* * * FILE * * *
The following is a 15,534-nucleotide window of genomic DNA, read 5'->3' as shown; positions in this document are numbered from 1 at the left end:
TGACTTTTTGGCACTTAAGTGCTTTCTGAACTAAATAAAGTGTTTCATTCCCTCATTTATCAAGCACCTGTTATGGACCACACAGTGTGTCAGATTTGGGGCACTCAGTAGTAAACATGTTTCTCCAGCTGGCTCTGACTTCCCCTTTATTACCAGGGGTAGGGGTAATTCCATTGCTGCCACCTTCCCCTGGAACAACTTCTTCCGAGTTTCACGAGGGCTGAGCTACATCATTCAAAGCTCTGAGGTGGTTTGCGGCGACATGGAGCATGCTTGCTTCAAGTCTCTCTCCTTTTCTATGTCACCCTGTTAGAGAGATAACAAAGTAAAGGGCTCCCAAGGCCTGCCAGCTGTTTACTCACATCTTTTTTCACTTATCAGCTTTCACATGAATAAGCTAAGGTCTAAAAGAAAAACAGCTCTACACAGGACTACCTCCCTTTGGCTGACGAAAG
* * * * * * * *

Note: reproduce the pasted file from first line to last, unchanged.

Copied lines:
The following is a 15,534-nucleotide window of genomic DNA, read 5'->3' as shown; positions in this document are numbered from 1 at the left end:
TGACTTTTTGGCACTTAAGTGCTTTCTGAACTAAATAAAGTGTTTCATTCCCTCATTTATCAAGCACCTGTTATGGACCACACAGTGTGTCAGATTTGGGGCACTCAGTAGTAAACATGTTTCTCCAGCTGGCTCTGACTTCCCCTTTATTACCAGGGGTAGGGGTAATTCCATTGCTGCCACCTTCCCCTGGAACAACTTCTTCCGAGTTTCACGAGGGCTGAGCTACATCATTCAAAGCTCTGAGGTGGTTTGCGGCGACATGGAGCATGCTTGCTTCAAGTCTCTCTCCTTTTCTATGTCACCCTGTTAGAGAGATAACAAAGTAAAGGGCTCCCAAGGCCTGCCAGCTGTTTACTCACATCTTTTTTCACTTATCAGCTTTCACATGAATAAGCTAAGGTCTAAAAGAAAAACAGCTCTACACAGGACTACCTCCCTTTGGCTGACGAAAG